Developing Fact Fluency without creating Anxiety


She stood there, quietly watching her peers exit the room excited to write their names on the poster in the hallway.  She wasn’t the only one not moving, but you could see, to her, EVERYONE else passed.  As I approached her I saw a single tear roll down her cheek.  “What’s wrong?” I asked as I squatted down next to her.  “I didn’t finish in time, so I can’t earn the reward”.  “Come with me”, I said.  We stepped to a quiet corner of the room and I asked her about the facts that she missed. “What is 12 times 6?”  She paused, seemingly mulling it around. I counted quietly in my head…1 Mississippi…2 Mississippi…3 Mississippi… “72” she said.  “How did you get that?” I asked.  “Well, I remembered that 12 times 5 is 60, so I added another group of 12.”  “Excellent!” I smiled. “I knew that you could figure this out.” She beamed, the tears gone and the reward forgotten for the moment.

I got back to my office and sat down, upset with what I just witnessed and angry at myself because I used to do the same thing.  I used Timed Tests as a way to get my students to improve their basic fact knowledge.  Over the years I have come to the realization that this methodology does more damage than good.  As of now, it has become a debatable point with my 3rd grade teachers who believe this is the only way.

As I sat there these thoughts swirled around my head; “It seems that fluency leads to a better understanding of other concepts and it allows us to compute more efficiently which helps us focus more on the task at hand. All the students in my school that are deep thinkers tend to have these basic skills committed to memory while those that struggle don’t.  Also, why do some students commit the basic facts to memory quicker than others? Is it a conceptual understanding, or just memorization?”

I have come to the conclusion that there are many good teaching strategies for encouraging fluency in math.  The difficult part has been finding the ones that are effective without instilling fear and anxiety.  Most teachers, myself included, use or have used “timed tests” at one point of our careers.  We became frustrated when students didn’t improve and blamed them for not studying.  I know now that timed tests convey strong negative messages about math, suggesting that math ability is measured by working quickly, rather than thinking deeply and carefully.  The thing is, thinking deeply and carefully about the flexible use of numbers is the hallmark of high-mathematical problem solvers.  Isn’t that what we are trying to create as math teachers?

Jo Boaler, who is a professor of Mathematics Education and the co-founder of, has stated that; “research tells us that students understand more complex functions when they have number sense and deep understanding of numerical principles, not blind memorization or fast recall.” This was the push behind the common core standards that many states, including Georgia, have adopted.  Her research found that the highest achievers in the world are those who focus on big ideas in mathematics, and who develop a connected view of mathematics when they work on math conceptually. The lowest achieving students are those who focus on memorization and are taught that memorizing is the best way to study mathematics. I also read about a study that found that students instructed with a strategy for remembering facts learned a set of 24 facts with higher accuracy than students who were presented the facts to memorize with no aids to remembering (84% vs.59%)! (Carnine and Stein 1981).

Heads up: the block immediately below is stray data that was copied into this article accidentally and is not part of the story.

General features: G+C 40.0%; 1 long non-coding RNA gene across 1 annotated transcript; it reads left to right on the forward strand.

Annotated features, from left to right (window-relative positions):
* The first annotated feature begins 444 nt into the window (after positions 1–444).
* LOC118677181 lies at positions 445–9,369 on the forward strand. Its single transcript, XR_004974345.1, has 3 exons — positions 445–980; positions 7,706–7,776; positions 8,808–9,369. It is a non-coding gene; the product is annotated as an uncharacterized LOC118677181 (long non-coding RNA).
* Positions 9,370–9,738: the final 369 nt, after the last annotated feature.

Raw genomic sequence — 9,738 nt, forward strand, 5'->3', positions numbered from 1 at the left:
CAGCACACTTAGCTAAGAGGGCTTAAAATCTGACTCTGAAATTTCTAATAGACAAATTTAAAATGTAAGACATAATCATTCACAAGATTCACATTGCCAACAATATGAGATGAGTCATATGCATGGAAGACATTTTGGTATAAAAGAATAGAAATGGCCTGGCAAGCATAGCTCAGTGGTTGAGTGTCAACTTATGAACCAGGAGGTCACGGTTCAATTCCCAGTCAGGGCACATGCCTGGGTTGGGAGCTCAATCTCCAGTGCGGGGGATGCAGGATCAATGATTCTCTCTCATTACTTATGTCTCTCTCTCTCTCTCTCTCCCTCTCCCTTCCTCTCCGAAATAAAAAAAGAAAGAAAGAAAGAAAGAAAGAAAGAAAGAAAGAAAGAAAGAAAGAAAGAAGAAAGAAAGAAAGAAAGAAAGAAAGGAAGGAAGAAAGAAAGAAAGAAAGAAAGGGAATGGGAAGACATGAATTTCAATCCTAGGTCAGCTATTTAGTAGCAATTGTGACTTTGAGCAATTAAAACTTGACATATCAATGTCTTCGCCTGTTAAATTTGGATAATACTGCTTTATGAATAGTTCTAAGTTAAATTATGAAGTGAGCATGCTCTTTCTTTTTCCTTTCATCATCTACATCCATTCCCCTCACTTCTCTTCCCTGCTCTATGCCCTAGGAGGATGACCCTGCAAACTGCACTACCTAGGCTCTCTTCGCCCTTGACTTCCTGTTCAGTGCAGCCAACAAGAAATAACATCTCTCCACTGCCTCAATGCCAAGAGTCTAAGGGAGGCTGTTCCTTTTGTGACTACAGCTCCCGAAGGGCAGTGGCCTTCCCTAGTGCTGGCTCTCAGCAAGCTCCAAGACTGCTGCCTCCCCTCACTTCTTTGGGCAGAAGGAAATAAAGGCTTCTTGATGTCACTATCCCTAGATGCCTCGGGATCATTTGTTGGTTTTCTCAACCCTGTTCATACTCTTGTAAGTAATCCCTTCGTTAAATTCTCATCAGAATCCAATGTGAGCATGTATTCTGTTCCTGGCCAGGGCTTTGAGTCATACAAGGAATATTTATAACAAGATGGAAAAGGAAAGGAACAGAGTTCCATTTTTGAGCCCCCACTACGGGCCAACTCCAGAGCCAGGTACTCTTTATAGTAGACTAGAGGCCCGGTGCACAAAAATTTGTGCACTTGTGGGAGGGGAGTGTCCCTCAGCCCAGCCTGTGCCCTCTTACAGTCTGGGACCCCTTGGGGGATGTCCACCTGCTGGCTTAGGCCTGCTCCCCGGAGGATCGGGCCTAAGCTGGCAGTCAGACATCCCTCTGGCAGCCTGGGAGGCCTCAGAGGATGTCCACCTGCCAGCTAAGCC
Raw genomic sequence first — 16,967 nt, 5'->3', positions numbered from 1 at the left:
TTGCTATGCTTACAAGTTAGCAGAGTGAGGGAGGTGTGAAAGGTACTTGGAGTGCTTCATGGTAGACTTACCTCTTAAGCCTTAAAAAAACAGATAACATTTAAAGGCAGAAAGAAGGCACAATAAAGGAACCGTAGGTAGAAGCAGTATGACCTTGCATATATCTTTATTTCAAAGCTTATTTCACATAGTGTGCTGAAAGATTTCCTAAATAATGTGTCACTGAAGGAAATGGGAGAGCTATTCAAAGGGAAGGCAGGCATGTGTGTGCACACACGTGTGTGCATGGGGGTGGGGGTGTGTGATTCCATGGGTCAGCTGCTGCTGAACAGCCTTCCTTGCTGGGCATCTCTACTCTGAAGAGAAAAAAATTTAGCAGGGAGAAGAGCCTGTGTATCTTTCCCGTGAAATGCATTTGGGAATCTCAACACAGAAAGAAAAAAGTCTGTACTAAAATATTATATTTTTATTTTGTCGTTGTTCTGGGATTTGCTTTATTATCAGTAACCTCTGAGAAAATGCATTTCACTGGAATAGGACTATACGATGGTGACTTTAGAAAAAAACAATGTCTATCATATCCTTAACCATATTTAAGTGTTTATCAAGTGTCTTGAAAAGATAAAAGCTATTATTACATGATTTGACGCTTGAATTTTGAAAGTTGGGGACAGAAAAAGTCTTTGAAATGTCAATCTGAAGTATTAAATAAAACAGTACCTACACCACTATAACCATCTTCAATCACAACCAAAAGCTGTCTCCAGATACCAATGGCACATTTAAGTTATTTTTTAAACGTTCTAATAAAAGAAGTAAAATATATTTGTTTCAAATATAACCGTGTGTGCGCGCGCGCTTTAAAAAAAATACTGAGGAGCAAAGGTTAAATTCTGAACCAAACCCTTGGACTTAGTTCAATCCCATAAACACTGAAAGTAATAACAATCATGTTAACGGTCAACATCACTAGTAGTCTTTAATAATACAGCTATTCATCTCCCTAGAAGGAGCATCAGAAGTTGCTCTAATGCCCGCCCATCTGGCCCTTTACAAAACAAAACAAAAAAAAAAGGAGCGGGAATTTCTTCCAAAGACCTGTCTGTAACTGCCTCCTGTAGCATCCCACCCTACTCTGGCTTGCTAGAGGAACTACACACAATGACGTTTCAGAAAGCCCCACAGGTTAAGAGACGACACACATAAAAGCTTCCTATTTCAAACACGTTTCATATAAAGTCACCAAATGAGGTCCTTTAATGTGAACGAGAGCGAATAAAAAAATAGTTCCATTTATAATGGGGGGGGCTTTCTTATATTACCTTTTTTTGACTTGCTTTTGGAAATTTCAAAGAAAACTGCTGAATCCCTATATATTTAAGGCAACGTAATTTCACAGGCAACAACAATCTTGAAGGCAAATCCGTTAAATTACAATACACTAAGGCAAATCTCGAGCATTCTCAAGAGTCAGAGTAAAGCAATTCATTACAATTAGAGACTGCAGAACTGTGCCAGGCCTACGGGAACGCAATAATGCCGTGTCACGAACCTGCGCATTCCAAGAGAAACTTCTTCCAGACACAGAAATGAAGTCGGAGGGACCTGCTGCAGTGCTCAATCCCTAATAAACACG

…and then there is this…

“The part of the brain most affected by early stress is the prefrontal cortex, which is critical in self-regulatory activities of all kinds, both emotional and cognitive. As a result, children who grow up in stressful environments generally find it harder to concentrate, harder to sit still, harder to rebound from disappointments, and harder to follow directions. And that has a direct effect on their performance in school.”
Paul Tough, How Children Succeed: Grit, Curiosity, and the Hidden Power of Character

With all this knowledge staring us in the face, why do teachers insist upon handing out a paper face down, setting a timer at some random time, and saying, “Ready, set, GO!”? There has to be better ways, and this isn’t one…

Keep your thoughts coming, because together we achieve more!

2 thoughts on “Developing Fact Fluency without creating Anxiety

  1. Great thoughts here, Jason. I think it is so important that we are explicit with our intentions for all students to gain number fluency, rather than simply being able to recall quickly. I think the “math wars” that are constantly going on in the media are really two groups of educators who want what is best for students, but disagree on how to get there. You’ve made it clear that you feel math facts are important, but we must continue to think deeply to find creative ways to achieve our goal.

    1. Kyle,
      I am in total agreement with you! I know that all teachers want what is best for their students, but the disagreements arise from the wisest way to help the students achieve. I want my teachers here to believe that there are better ways to help students learn instead of just worksheets and workbooks.

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